BIBLICAL BLUES: The Ruby
Harris Electric Violin Blues Review's Almost Home
http://www.jewishworldreview.com -- MANY types of music have emanated from Chicago over the years, and Jews have been part of the scene as long as they've been here. The city's Jewish stars have shown the range of its offerings- from Benny Goodman to Steve Goodman, Cantor Jeff Klepper to Hazzan Alberto Mizrahi, and Debbie Friedman to... Mel Torme!
However, although the town is best known for its blues, there has been no major Jewish blues player in Chicago. Until now.
Born in Queens, Ruby Harris began playing classical violin at age 6. He moved to folk guitar at 14. Then he heard Willie Dixon's lyrics performed by the Rolling Stone, and Frank Zappa's 1969 Hot Rats album, which featured electric violinist Sugarcane Harris. He went back to violin. Harris attended art school, then the Manhattan School of Music, focusing on classical works. After graduation, he continued his musical studies- first with a stint under John Cage, then by hitching through all of the Lower 48 with a harmonica his grandfather had given him, learning from the locals he met along the way. Among those he encountered who gave him lessons: Muddy Waters, Rev. Gary Davis, harmonica legend Sonny Terry, and Ray Nance, a violinist with Duke Ellington's orchestra.
Having thoroughly seen the U.S., he started swinging through Europe. Harris became a favorite in Ireland, Italy, and Israel. Although by now a true rambler, Harris was struck by something unique about Israel and enrolled in Talmudic Research Institute, where his art training helped him become curator of the Museum of King David. He continued the violin as well. From 1977-86, he played with Avharam Rosenblum Jerusalem's Diaspora Yeshiva Band. Adam Wexler, Peter Himmelman's cousin, was their bass player, and all of its members became friends of Shlomo Carlebach. The band is now Avraham Rosenblum and Diaspora; their most recent CD is Jerusalem is Calling. Back in the States, Harris became a studio musician for CBS Records. As his reputation grew, he performed at Carnegie Hall and Lincoln Center. He jammed with Junior Wells; he showed up on MTV with Bob Dylan and Tom Petty. His audiences have included mayors Daley and Guliani and heads-of-state Clinton and Rabin. One particularly poignant concert- the funeral of his longtime inspiration, Wille Dixon.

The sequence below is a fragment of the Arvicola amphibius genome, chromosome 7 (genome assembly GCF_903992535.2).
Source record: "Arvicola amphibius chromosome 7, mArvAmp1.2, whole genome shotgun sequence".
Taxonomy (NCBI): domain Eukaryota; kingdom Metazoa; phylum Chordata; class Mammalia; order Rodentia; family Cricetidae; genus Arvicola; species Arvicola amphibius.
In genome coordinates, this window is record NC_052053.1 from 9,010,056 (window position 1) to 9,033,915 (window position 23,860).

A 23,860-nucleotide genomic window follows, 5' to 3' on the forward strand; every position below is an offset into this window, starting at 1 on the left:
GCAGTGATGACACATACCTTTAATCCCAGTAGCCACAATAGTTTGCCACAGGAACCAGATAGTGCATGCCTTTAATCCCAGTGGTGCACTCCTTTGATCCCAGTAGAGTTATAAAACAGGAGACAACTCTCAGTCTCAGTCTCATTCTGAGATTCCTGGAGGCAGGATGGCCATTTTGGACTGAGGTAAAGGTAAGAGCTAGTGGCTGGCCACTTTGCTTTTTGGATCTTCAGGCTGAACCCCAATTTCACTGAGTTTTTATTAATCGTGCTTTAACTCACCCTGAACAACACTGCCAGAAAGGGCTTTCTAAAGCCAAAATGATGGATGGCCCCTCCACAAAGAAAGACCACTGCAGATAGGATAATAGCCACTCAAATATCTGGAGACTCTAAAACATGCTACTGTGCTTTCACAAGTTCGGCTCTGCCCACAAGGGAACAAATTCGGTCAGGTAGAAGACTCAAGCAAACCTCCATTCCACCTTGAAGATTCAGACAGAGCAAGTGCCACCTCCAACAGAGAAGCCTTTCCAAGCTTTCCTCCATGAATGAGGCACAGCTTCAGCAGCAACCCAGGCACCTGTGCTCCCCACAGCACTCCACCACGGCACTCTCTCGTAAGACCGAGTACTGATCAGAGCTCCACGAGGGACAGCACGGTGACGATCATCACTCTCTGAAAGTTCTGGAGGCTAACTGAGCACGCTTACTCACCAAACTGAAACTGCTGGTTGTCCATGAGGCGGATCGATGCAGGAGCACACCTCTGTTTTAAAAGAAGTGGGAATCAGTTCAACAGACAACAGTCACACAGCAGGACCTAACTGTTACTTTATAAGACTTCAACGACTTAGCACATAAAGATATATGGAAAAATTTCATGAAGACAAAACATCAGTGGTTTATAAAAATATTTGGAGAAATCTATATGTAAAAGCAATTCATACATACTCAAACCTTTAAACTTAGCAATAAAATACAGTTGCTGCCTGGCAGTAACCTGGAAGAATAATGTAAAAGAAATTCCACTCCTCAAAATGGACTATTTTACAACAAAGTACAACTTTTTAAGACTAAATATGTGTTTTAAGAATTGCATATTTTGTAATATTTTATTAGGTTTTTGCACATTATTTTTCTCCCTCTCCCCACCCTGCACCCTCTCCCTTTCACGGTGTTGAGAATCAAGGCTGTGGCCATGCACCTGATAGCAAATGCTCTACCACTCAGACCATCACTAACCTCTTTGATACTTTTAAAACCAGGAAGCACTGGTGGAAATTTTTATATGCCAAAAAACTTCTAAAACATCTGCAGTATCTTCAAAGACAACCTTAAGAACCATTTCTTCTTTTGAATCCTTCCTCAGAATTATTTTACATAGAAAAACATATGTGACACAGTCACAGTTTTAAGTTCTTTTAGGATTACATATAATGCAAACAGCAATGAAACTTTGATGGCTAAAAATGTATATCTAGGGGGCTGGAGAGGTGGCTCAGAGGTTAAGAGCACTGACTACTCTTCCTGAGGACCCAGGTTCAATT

In 1989, Harris moved to Chicago to marry, and bought a sign shop. Like many Jewish musicians, he played at weddings and other simchas, and still does. But his blues blood still boiled; in 1994, he formed Ruby Harris Electric Violin Blues Band. The band's first CD, Almost Home, was released last year. It features true-blue blues overlaid with deeply felt opinions on Jewish matters. If any people has the right to play the blues, it's the Jews, as Harris explains in the tracks "Nine Days," "Broken Glass Blues" and "Midnight Blues." All of these make use of Job- and Jeremiah-like imagery to bemoan the sufferings of the Jews through the ages. "Broken Glass" sings a my-baby-done-left-me blues, but to G-d; this is not the broken glass of the chuppah, but Kristallnacht. There are many notes of hope, however. "Midnight Blues" ends with the dream of "flying on wings of eagles." It is a hope fulfilled in the aliyah rave-up "Almost Home," with its refrain of "Goodbye, Wandering Jew!" Another uplifting song is the hand-jive shuffle "Pour That Water," about the cleansing of the Altar in the Holy Temple. This act, as described by the sages, was accompanied by the some of most intense rejoicing in Jewish history.